Beyond the politics that surround Kovalev vs Canelo, what makes it an attractive matchup is that it can be looked at in a number of different ways. One way is as a confrontation between two hard-punching, skilled fighters with a proven track record at the championship level against some of the toughest competitors of their time. It can also be looked at as a stiff test for Canelo—arguably the toughest of his career—as he is climbing not one, but two weight divisions and a full fifteen pounds to challenge the light heavyweight titlist with, overall, the most impressive record. On the flipside, a more jaded take is that Canelo is challenging an ageing belt holder, one who has lost three of his last seven fights—two of them by knockout, thus seeking an “impressive” win against a carefully picked opponent.
All three perspectives are based on facts, and while they seem to be in conflict with each other, they are all valid to an extent. The truth is that despite Canelo’s best attempts to portray his first foray into 175 pounds as history in the making, it is merely a testing of the light heavyweight waters dressed up as a big event. Last year already provided evidence that Canelo is looking beyond the middleweight horizon: in December the Mexican moved up to super middleweight to meet Rocky Fielding, who conceded a minor ‘title’ belt after enduring just short of nine minutes of Canelo’s body shots. Compared to that, Canelo climbing up the scales to meet Kovalev easily passes for scintillating matchmaking, even if Artur Beterbiev’s emphatic win a couple of weeks ago makes it clear the road to the light heavyweight championship goes through him.
Interestingly, odds makers have a straightforward take on this weekend’s main event, making Canelo a clear four-to-one favorite. But those odds may reflect the expectation of a cautious fight that goes the distance, and are no doubt pricing in the Mexican’s considerable pull with Nevada judges. On the other hand, if what unfolds on Saturday is a more lively affair, does that really decrease Canelo’s chances? After all, at age 36, coming off a tough fight with Anthony Yarde less than three months ago that added to an already timeworn odometer, and with a reputation for abusing his liver while not in camp, Kovalev’s mileage justifiably raises questions. Canelo, with his precise power-punching and punishing body shots, could be meeting the Russian at the perfect time to drag him into deep waters, despite being the smaller guy.
Alvarez, for his part, will have to deal with a significant size disadvantage against a proven champion and all the complications that represents. Kovalev possesses an excellent jab, as demonstrated in his most recent fight against Anthony Yarde, whom he wore out and even finished off with his left stick. And the Russian’s advantages in height and reach over the Mexican further enhance the role his jab could play in the fight. If Kovalev succeeds in keeping Canelo at a distance and frustrating him by refusing to give him an easy target—a strategy which trainer Buddy McGirt has deployed for the two fights he’s been in the Russian’s corner—it could lead to opportunities in the late stages for Kovalev to unload with both of his heavy hands. At that point the question will be whether Canelo can withstand the Russian’s power and fire back with his own artillery, or whether his quest for legacy has taken him one bridge too far.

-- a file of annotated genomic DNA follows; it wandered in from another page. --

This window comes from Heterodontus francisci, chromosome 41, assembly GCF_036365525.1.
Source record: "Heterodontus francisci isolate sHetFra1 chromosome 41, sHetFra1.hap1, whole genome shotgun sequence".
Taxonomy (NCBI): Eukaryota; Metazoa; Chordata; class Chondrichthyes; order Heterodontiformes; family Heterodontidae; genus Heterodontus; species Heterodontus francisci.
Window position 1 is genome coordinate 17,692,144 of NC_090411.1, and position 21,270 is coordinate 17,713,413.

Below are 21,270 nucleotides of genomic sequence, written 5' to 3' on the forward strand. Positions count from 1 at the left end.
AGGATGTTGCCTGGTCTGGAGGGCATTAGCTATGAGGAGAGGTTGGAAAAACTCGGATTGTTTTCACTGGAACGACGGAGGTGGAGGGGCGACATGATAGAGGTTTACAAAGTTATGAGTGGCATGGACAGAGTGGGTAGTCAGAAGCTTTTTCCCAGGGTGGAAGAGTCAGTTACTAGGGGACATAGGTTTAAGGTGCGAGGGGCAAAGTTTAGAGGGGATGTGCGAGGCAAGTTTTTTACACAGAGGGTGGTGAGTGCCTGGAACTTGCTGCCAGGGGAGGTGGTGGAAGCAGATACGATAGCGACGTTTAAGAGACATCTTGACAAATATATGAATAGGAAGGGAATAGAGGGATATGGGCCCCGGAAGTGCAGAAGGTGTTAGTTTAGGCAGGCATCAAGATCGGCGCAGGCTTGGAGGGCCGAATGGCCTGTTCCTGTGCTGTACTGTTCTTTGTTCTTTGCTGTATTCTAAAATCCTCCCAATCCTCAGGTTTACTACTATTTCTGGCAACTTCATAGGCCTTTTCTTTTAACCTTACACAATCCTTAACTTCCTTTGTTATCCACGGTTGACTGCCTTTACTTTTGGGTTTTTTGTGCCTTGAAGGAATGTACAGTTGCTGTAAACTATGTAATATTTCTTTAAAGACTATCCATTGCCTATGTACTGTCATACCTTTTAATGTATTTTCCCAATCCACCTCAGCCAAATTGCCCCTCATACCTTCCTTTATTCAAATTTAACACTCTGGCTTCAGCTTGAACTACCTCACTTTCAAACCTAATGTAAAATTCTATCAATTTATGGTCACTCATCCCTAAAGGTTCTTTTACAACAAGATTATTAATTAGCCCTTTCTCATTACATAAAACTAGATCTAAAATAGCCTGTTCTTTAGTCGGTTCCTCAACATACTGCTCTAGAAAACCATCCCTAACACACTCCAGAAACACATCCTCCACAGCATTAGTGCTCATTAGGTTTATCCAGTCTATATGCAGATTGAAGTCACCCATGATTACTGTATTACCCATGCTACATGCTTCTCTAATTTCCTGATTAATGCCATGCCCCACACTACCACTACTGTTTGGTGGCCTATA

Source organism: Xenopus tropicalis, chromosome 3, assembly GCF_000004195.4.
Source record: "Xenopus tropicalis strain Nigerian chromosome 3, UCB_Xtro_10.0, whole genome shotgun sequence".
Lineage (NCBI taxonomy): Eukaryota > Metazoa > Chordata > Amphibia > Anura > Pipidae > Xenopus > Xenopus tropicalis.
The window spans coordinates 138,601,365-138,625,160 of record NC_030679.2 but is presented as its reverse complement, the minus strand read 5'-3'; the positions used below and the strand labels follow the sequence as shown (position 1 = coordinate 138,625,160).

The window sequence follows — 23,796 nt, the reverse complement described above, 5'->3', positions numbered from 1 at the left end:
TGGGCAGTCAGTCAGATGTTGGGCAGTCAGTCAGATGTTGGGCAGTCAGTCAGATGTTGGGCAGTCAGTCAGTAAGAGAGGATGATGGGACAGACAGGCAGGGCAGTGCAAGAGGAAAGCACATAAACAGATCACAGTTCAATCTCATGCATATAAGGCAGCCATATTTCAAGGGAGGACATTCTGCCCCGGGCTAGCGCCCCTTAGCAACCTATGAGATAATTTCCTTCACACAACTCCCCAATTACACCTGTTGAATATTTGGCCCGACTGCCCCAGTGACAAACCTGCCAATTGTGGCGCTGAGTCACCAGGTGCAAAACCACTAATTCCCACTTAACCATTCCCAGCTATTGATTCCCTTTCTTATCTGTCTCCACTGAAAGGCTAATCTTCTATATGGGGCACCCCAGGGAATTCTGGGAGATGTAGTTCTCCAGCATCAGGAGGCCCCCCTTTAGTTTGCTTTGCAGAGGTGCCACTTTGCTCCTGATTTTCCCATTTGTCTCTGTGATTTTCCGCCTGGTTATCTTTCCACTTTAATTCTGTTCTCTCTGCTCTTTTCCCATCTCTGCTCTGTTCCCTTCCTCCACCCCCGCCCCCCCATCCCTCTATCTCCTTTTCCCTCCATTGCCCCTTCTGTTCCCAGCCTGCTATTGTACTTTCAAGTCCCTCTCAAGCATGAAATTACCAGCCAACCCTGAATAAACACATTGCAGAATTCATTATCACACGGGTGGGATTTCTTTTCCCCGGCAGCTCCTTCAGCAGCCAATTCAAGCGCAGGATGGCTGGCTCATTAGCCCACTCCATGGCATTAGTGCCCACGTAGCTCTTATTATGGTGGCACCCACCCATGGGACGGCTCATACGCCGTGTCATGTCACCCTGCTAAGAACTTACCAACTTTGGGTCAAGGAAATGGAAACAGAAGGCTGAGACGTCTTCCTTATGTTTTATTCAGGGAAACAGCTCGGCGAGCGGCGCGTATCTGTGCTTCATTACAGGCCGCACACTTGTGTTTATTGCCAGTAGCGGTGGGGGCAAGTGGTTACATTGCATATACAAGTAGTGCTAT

The possibility of either scenario playing out should be reason enough to tune into what should be a tense, perhaps dramatic, affair. Nevertheless, a third possibility exists, that being a brainy chess match which refuses to give up the spotlight to outright violence. To guarantee relevance beyond this weekend’s fight, Kovalev would be wise to stick to McGirt’s advice and box the shorter Canelo from a distance, focusing on sticking out his left fist as often as he can, much as he did in his rematch with Eleider Alvarez earlier this year. At the same time, there’s little reason to believe Alvarez would take significantly more chances than usual, or increase his output dramatically, against the biggest opponent he’s ever faced. We can reasonably expect the Mexican to pace himself by fighting in short bursts, countering in spots, and focusing on winning the fight one round at a time.
That said, to earn a victory Canelo will have to take some risks, specifically to maneuver his way inside the Russian’s long jab so he can pound his midsection. In addition, he will have to land enough eye-catching shots on his opponent’s head to sway rounds in his favor. All the while, Alvarez better make sure his reflexes and conditioning are on point, so he can use his vaunted upper-body and head movement to dodge the worst of what the Krusher sends his way.
Whether Alvarez can exert his will in the ring on Saturday as emphatically as he did outside of it remains an open question, one to which Kovalev surely has something to say. Approaching the twilight of his career and with his standing as the most accomplished light heavyweight threatened by a stacked division, Kovalev’s shot at a truly big event fell on his lap as if by providence. For that, he has Canelo to thank, as well as the Mexican’s ambition and thirst for control.
Will the pressure to overcome the bias of Vegas judges drive Kovalev and McGirt to push their luck? Will the Mexican be satisfied with earning yet another dubious decision in his quest for legacy, or will he take full command of the action in the ring? Will Kovalev prove he’s still a force to be reckoned with? Does he have the power to shake Canelo’s sturdy chin? Does the Mexican have the strength to not only get inside but take full advantage when he’s there? You can usually gauge how interesting a fight will be by the number of questions it’s supposed to answer. By this measure, and more, Kovalev vs Canelo has already proven itself and earned our keen attention. Come Saturday night, we’ll be looking for the answers. –Rafael Garcia